A few nights ago, I was sitting in my apartment, entertaining friends (one of them the fine guitarist Larry Scala) and I was playing 78s for them. After a particularly delightful performance, which may have been the Keynote I WANT TO BE HAPPY with Roy, Emmett Berry, and Joe Thomas, or 46 WEST 52 with Chu Berry, Roy, and Sidney Catlett, I turned to them and quietly said, “Music like this is why some bands that everyone else goes wild about do not appeal to me. I’ve been spoiled by the best.”
But there are glorious exceptions to my assessment of the present. One of the shining musicians of this century is Michael McQuaid — heard on a variety of reeds and cornet, even possibly breaking in to song when it seems right. I first heard him live in 2010 and admired him powerfully, and although our paths don’t cross often (we meet every few years, not only in Newcastle but also in Chambersburg, Pennsylvania, and in New York City) he remains a model to me of what can be created within and without those venerable musics. (Full disclosure: he quotes from JAZZ LIVES on his blog, but I simply take that as evidence of his good taste in literature.)
If you’d like to read a brief biography of Michael, you can do just that here, but I will offer three salient facts: he is Australian by birth; he has been playing professionally for twenty years even though he is a mere 35; he and the lovely Ms. Anna Lyttle will take up residence in London in November 2017.
His newest CD, DIASPORA, is an exceptional pleasure. It’s a trio CD — Michael’s first as a leader in this format — where he is nobly paired with pianist Andrew Oliver and percussionist Nicholas D. Ball. When you click on the title above, you can hear selections from the disc, and if so moved, then purchase it from Bandcamp or CDBaby.
But enough commerce. I’ve found it daunting to review this CD in a hurry, not, I assure you, because I had to dig for adjectives, but because each performance — none of them longer than a 12″ 78 — is so dense with sensation, feeling, and music, that I feel gloriously full and satisfied after each track. I couldn’t compel myself to listen to this disc, stuffing in track after track at one sitting: too much glorious stuff was going on. So I promise you that it will not only appeal at the first listening but for many more to come. Michael, Andrew, and Nicholas D. are strong personalities but willing to merge their egos into a band, which in itself is a deep reward for us.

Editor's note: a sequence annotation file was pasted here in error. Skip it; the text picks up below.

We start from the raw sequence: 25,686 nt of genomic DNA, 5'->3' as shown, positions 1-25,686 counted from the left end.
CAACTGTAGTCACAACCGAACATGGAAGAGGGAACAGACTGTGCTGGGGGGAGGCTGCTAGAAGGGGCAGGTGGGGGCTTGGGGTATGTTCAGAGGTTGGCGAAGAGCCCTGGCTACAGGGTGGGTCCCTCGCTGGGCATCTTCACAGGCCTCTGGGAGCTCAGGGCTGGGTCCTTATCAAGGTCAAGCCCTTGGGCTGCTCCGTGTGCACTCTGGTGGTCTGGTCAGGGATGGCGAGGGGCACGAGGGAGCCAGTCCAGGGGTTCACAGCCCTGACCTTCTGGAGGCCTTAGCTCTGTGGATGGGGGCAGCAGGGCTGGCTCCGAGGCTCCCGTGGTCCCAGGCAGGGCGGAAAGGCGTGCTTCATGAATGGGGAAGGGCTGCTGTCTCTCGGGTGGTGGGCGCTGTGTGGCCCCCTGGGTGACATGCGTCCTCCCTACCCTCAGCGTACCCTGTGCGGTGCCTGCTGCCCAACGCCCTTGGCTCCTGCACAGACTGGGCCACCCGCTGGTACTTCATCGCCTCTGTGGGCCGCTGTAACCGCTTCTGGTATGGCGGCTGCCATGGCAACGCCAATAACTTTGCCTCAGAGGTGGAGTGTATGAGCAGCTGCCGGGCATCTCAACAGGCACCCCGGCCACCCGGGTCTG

The music here is nicely contradictory: comforting but full of surprises, aesthetically familiar but never rote. “Clarinet, piano, and traps,” as they would have written in 1928, lends itself to all sorts of formulae: the Goodman / Dodds / Noone “tribute” album. Or, more loosely, “Chicago jazz.” DIASPORA, it is true, nods affectionately to early Benny, Wingy, Leon, the Halfway House boys, Fats, Bud Jacobsen, Charles LaVere, and others, but it is not a series of copies: it’s as if Michael, Andrew, and Nicholas D. have made themselves so familiar with the individual songs and the idioms they came from that they are at ease and can thus speak for themselves. There is so much shining energy in their playing: nothing seems forced or tense. And although this would be marketed as “hot jazz,” some of the finest moments in this recital are sweet, rueful, tender: Fats’ CHELSEA, for one.
I asked Michael for his thoughts about the CD, especially because there are no liner notes, and he told me that he wanted to let the music speak for itself, and that DIASPORA has been on his mind for some time: “I wanted to do a project featuring my OWN playing rather than a larger group with a more democratic purpose. I also wanted to record in a very good studio, because I think the clarinet is rarely recorded well . . . it’s just me and my Albert system clarinet! And my colleagues, of course.” [Note from Michael: the recorded sound is superbly natural.]
The songs Michael chose are admiring homages to various clarinetists without imitating them. “For instance, ‘Do Something’ was imagined as a hypothetical Don Murray/Arthur Schutt/Vic Berton collaboration; ‘Tiger Rag’ asks ‘what if Rappolo and Jelly Roll made a trio side?’.”
I’d asked Michael about his original compositions. “‘Black Spur’ takes its name from a treacherous mountain road to the north east of Melbourne, while ‘Diaspora’ is a Beguine/Jazz mix, paying tribute to the musical styles (and peoples) scattered widely throughout the world by the time of the 1920s/30s. Of course, there’s a link there to the album title as well; an Australian, playing music of American origin (broadly speaking) with an American and a Briton, recorded and mixed in London and mastered in Helsinki!”
I hope all my readers take the opportunity to hear DIASPORA: it’s music that travels well.
May your happiness increase!